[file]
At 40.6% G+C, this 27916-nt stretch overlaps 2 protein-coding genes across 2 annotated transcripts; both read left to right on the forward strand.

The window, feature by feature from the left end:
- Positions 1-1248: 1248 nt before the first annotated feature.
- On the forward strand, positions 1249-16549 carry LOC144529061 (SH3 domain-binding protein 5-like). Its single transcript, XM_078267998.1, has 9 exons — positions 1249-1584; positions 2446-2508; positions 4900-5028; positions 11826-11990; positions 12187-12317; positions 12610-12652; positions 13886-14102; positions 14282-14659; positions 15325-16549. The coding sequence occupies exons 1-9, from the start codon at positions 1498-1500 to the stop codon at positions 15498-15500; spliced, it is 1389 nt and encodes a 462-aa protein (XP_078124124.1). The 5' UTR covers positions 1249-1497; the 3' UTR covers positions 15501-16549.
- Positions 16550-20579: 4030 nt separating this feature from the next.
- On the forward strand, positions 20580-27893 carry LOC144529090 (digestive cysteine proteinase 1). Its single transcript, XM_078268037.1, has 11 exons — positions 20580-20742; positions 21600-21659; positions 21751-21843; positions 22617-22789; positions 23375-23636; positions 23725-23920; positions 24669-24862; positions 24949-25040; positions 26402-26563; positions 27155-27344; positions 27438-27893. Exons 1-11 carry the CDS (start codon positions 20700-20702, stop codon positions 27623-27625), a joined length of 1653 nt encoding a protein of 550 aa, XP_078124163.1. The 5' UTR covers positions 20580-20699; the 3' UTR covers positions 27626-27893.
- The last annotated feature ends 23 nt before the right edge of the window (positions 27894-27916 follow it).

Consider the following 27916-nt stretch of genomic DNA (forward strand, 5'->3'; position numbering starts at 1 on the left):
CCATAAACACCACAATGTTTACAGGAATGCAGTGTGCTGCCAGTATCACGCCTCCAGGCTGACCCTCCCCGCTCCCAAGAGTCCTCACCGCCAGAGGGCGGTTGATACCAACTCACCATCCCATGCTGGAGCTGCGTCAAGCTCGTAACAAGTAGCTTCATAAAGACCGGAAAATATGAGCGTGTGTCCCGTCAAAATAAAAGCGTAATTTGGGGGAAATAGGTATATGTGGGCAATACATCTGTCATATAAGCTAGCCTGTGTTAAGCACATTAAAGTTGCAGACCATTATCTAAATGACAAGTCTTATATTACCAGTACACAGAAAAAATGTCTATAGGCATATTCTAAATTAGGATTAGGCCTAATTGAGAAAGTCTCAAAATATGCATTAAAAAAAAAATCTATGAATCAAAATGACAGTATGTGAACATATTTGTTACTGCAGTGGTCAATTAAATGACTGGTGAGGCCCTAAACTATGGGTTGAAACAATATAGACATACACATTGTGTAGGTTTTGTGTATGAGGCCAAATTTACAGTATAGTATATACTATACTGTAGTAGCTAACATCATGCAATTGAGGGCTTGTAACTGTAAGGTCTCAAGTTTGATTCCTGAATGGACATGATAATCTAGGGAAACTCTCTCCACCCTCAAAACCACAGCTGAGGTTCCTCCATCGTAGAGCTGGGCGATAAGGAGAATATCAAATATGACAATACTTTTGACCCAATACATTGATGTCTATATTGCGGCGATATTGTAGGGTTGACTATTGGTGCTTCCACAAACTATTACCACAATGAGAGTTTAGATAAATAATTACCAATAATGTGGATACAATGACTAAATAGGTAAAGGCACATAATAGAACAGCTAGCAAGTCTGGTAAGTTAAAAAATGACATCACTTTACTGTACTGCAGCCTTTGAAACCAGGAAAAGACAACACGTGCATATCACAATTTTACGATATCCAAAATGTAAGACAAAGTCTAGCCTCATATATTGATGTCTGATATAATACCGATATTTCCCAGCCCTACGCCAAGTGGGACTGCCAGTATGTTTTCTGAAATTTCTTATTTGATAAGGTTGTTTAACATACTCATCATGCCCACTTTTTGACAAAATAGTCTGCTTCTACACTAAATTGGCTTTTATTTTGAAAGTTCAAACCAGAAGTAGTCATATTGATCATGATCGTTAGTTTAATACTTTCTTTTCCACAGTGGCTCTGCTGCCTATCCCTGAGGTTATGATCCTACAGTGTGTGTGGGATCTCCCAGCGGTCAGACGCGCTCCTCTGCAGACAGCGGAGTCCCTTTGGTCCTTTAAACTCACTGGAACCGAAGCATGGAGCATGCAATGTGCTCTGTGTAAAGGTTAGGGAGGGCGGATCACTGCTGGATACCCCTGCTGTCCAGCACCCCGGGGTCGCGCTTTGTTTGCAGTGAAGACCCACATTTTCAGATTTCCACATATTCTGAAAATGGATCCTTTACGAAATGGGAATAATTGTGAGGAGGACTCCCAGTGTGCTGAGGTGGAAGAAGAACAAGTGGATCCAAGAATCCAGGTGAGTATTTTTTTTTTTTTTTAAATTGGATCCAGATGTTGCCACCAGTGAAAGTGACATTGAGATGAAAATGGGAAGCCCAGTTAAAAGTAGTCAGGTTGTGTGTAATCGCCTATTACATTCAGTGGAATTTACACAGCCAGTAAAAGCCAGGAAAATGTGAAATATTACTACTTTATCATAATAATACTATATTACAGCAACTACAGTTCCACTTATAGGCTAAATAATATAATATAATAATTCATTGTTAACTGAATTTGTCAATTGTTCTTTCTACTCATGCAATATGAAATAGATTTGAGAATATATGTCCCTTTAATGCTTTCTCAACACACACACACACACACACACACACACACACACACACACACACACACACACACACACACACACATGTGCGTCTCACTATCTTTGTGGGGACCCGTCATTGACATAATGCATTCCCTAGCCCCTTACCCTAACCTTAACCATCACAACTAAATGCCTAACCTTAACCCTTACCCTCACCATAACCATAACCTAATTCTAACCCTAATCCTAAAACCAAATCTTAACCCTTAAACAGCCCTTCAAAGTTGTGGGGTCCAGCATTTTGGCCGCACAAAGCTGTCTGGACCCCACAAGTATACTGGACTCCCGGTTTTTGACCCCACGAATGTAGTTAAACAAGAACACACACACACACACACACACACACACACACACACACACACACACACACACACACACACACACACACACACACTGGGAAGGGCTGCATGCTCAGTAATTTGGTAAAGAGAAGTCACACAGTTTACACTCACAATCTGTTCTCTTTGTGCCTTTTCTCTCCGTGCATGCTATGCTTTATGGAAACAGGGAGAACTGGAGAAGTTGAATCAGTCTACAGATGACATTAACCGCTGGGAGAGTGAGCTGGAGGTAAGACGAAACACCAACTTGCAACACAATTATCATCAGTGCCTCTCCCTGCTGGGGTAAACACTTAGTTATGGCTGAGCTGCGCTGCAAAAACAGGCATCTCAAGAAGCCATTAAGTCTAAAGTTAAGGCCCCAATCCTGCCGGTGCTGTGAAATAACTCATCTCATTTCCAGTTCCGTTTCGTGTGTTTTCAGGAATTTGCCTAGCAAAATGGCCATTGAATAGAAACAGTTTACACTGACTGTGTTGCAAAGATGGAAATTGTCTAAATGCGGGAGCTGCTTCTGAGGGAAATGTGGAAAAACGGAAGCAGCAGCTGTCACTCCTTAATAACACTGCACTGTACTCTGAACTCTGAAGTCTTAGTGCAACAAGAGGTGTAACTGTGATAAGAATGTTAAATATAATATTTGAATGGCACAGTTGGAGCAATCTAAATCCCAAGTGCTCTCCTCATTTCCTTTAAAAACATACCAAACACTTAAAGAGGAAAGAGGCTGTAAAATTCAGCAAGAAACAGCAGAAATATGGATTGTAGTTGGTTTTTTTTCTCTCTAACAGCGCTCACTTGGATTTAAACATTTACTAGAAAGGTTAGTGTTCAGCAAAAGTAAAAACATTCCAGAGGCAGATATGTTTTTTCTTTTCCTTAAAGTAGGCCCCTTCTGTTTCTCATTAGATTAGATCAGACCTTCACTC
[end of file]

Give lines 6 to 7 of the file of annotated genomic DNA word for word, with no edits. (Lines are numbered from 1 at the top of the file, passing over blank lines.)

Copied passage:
- On the forward strand, positions 20580-27893 carry LOC144529090 (digestive cysteine proteinase 1). Its single transcript, XM_078268037.1, has 11 exons — positions 20580-20742; positions 21600-21659; positions 21751-21843; positions 22617-22789; positions 23375-23636; positions 23725-23920; positions 24669-24862; positions 24949-25040; positions 26402-26563; positions 27155-27344; positions 27438-27893. Exons 1-11 carry the CDS (start codon positions 20700-20702, stop codon positions 27623-27625), a joined length of 1653 nt encoding a protein of 550 aa, XP_078124163.1. The 5' UTR covers positions 20580-20699; the 3' UTR covers positions 27626-27893.
- The last annotated feature ends 23 nt before the right edge of the window (positions 27894-27916 follow it).